Deconvolution question
Mar 18, 2008 at 3:56am
Deconvolution questionDear all, I’m slowly trying to work out how to convert a room response (sweep tone recorded in a room) into an impulse response. The consensus seems to be that one convolves the reversed original sweep tone with the recorded sweep tone to produce the IR, but one source has told me this type of convolution requires a DFT. The operation is intended to move all the components of the recorded sweep back to a single point in time, like a Dirac function. Is Max/MSP capable of such an operation? fft~ seems more like an STFT… Any wisdom on this matter would be much appreciated! 

Jan 9, 2009 at 2:28pm
Hi demers, I just came upon your post (I know it’s a long time ago) and I was thinking of doing exactly the same thing. So I was wondering if you got it running in the end? I have generated the sweeps and their inverse in matlab and I’ve made a quick patch for playback and recording of the sweeps for one sourcetwo receivers (for stereo RIRs) and now I reached the tricky deconvolution point which becomes convolution in our case.. This operation can be done with patcher objects but what about the zero padding in realtime?? You think it is doable? I’m really dying to achieve that as it would be a native convolution solution for max to play with and also a deconvolution one for various IR measurements. 

Jan 9, 2009 at 4:00pm
> I would be much easier if there was a non realtime fft object operating on 

Jan 9, 2009 at 4:40pm
Quote: deadflagblue@gmail.com wrote on Fri, 09 January 2009 07:28 max v2; Patcher C*~ (complex multiply): max v2; Patcher convsub~ max v2; Patcher conv~ max v2; Suitable for convolutions up to 4096 (2048 impulse response with zero padding). For larger RI sizes, you need to use pfft~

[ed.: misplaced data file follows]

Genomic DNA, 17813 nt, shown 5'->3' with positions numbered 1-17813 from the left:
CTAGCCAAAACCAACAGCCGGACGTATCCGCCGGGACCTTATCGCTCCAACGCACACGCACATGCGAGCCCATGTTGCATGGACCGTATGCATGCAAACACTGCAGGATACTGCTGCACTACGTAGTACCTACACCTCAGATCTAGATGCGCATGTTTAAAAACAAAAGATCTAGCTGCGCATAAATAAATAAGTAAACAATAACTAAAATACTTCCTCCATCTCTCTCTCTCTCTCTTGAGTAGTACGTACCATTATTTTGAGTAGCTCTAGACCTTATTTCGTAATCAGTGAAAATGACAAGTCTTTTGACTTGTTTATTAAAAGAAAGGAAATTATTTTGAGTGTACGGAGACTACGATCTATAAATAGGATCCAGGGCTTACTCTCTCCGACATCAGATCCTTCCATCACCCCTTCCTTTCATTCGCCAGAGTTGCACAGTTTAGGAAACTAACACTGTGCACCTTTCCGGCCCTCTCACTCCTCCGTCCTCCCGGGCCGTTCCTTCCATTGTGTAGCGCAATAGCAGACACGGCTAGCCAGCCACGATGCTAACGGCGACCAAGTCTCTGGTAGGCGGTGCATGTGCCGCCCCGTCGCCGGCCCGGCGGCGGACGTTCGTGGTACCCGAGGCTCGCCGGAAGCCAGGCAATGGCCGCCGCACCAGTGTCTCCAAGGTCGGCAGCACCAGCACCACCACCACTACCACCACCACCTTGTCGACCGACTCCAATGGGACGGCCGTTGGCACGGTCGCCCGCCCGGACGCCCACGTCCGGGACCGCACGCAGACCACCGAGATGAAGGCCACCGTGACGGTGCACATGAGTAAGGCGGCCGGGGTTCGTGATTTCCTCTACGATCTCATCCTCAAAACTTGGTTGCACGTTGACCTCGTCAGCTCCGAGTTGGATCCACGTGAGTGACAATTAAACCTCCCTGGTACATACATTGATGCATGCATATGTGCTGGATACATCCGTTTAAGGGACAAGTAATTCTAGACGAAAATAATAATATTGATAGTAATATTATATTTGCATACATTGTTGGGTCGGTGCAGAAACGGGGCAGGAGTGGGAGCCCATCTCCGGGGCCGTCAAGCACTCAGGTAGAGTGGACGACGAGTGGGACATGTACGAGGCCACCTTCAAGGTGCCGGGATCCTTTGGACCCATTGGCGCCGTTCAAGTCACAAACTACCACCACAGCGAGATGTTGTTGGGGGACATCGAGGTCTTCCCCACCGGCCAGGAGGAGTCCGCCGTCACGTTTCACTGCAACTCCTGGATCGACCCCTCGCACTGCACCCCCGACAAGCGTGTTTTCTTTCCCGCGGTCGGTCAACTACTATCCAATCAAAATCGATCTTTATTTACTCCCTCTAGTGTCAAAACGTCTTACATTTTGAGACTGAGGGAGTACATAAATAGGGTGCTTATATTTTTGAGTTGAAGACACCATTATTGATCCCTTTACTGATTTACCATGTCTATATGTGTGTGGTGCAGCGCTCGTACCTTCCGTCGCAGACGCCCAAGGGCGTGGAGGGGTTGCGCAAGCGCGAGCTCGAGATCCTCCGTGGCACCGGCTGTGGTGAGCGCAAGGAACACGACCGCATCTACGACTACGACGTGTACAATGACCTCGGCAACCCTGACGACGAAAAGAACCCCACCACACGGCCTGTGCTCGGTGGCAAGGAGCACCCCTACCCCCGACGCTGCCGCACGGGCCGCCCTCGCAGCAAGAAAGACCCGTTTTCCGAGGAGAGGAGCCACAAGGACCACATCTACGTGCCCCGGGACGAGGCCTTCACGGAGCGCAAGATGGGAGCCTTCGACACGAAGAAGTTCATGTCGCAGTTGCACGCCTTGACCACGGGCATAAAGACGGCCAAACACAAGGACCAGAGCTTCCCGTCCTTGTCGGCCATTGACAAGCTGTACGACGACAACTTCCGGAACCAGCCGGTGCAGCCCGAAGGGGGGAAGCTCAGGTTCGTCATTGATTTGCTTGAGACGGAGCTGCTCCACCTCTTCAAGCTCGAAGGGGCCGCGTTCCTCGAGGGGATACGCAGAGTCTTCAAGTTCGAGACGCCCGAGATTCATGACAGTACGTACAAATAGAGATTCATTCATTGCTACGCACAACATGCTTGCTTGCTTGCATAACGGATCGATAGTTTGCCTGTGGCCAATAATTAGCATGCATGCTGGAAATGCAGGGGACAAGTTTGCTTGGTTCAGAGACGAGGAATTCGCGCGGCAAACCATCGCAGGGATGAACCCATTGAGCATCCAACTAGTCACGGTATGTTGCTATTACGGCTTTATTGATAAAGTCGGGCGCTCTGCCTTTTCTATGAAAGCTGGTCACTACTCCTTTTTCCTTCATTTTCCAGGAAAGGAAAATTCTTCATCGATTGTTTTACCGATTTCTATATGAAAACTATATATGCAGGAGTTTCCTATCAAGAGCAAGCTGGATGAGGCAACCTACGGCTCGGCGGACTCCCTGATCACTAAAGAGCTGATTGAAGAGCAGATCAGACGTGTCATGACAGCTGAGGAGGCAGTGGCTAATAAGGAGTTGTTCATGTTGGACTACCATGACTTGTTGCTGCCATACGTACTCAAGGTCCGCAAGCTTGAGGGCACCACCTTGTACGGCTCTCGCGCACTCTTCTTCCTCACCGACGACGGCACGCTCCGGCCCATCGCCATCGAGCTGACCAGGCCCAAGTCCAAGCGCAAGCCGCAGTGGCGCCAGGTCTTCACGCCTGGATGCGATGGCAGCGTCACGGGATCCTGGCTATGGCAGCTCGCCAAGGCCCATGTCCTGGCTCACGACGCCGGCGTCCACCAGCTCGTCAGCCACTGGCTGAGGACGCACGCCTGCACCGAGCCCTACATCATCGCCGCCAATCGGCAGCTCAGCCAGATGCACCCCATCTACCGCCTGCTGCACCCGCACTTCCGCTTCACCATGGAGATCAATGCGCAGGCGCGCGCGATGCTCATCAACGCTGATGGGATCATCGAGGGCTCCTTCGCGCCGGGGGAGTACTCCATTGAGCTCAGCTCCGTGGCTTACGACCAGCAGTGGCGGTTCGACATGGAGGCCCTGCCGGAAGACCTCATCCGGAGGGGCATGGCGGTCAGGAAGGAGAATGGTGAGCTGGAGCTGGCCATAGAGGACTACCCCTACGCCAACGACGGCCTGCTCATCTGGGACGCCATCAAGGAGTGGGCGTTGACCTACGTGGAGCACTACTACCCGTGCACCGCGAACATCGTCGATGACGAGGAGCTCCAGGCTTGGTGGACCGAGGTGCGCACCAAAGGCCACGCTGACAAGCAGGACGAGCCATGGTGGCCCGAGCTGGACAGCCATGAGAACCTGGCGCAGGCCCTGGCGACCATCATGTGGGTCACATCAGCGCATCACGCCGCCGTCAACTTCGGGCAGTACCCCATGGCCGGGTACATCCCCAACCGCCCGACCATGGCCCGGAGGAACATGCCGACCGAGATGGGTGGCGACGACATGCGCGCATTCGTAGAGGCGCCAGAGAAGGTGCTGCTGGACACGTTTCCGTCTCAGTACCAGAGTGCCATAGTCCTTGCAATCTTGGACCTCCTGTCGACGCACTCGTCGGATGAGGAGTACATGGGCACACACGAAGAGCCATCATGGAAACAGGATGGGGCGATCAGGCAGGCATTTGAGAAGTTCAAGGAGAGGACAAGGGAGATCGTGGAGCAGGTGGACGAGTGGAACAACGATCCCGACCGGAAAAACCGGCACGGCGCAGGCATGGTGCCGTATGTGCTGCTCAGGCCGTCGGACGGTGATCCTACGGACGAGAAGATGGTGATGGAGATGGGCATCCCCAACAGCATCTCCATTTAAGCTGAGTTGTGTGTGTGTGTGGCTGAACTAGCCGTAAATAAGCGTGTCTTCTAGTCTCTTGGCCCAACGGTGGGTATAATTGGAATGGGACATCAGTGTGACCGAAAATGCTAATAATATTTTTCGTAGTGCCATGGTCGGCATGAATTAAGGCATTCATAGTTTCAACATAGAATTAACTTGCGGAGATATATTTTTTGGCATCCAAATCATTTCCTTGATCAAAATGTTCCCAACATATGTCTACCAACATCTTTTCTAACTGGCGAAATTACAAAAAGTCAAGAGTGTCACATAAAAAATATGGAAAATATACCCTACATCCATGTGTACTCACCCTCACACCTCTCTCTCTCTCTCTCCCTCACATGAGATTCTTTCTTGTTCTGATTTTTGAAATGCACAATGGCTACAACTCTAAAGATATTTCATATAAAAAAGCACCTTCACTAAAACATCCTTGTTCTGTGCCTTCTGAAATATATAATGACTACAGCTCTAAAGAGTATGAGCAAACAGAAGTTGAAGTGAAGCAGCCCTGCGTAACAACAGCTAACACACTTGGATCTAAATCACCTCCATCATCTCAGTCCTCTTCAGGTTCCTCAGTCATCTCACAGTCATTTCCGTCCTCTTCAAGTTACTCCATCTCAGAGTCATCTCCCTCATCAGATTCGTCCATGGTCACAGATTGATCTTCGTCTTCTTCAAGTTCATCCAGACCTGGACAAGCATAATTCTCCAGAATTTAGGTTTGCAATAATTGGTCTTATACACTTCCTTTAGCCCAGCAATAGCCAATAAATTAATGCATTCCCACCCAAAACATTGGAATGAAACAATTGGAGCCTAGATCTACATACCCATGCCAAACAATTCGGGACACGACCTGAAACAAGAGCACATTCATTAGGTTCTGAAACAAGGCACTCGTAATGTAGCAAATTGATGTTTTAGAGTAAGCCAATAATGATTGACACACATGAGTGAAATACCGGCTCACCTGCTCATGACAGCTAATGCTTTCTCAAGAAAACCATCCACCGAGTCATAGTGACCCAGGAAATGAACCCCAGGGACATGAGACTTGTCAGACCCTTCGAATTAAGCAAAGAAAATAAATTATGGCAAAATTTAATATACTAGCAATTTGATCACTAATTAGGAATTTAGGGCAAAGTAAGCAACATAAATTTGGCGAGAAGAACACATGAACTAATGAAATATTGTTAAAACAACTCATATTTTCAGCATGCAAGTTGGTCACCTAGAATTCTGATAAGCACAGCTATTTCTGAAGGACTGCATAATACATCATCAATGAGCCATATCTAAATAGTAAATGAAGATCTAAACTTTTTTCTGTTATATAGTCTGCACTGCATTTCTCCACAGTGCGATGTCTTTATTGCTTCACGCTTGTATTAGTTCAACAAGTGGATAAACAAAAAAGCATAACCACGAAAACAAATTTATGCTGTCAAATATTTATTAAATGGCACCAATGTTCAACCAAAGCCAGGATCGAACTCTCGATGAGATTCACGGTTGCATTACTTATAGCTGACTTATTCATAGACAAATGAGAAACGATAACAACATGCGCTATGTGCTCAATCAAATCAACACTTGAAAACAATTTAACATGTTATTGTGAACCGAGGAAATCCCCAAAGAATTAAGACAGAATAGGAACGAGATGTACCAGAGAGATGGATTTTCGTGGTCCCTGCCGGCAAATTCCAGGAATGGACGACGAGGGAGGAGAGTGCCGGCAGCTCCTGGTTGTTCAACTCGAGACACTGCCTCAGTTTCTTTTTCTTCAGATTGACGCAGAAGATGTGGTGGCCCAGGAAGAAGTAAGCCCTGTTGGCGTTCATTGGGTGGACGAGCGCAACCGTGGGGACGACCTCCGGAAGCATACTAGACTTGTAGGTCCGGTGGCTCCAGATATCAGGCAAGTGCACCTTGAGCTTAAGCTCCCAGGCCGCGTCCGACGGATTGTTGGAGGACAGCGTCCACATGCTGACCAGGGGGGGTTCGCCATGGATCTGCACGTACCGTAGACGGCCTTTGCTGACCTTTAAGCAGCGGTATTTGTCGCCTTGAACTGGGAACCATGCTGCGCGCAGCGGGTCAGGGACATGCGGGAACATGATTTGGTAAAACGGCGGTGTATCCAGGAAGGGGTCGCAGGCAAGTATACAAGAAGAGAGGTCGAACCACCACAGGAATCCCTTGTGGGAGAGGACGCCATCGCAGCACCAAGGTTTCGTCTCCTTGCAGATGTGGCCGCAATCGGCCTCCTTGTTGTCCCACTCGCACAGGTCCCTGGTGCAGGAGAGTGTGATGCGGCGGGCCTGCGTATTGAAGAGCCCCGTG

Jan 9, 2009 at 8:29pm
Thanx for the quick replies guys! I haven’t got jitter but I’m thinking of upgrading to max 5+jitter soon (with a student license;)), jit.fft would be probably ideal for non realtime operations. Wow Bernier, not one but four convolution patches! I’ll try them as soon as I got home. What are the advantages of using pfft~ over fft~ that allows longer convolutions?? Thanks a ton again 

Jan 9, 2009 at 11:19pm
Quote: deadflagblue@gmail.com wrote on Fri, 09 January 2009 13:29 fft~ has a 4k limit. pfft~ a 64k limit, that is 0.74s at 44.1 for a non circular, zeropadded convolution. 

Jan 10, 2009 at 9:07am
Dear all I am very, very interested in this thread, can you share your thanks pa 

Jan 12, 2009 at 1:14am
Bernier thanks for the patch it’s working fine, I tested it with a perfect impulse and I got my impulse response back:). Tremblap, the deconvolution method depends on the way you are measuring your responses depending on the excitation signal. For the sinesweep technique it becomes a convolution of the recorded signal with the inverse of the test sweepsignal. You can have these signals pregenerated and turn you laptop to an IR measurement box using maxmsp. The problem is that for large spaces you’ll probably have an IR longer than 0.7sec which is the limit for the above patch using pfft~ subpatchers. So it still has to be performed offline (it’s pretty easy with a numerical software like matlab or octave). Unless you use partitioned convolution which breaks and convolves the impulse response in parts. But I have no idea how it’s done at the moment (the info is pretty scarce) and I don’t know if it can be done with max objects. 

Jan 12, 2009 at 9:36am


Jan 14, 2009 at 10:47pm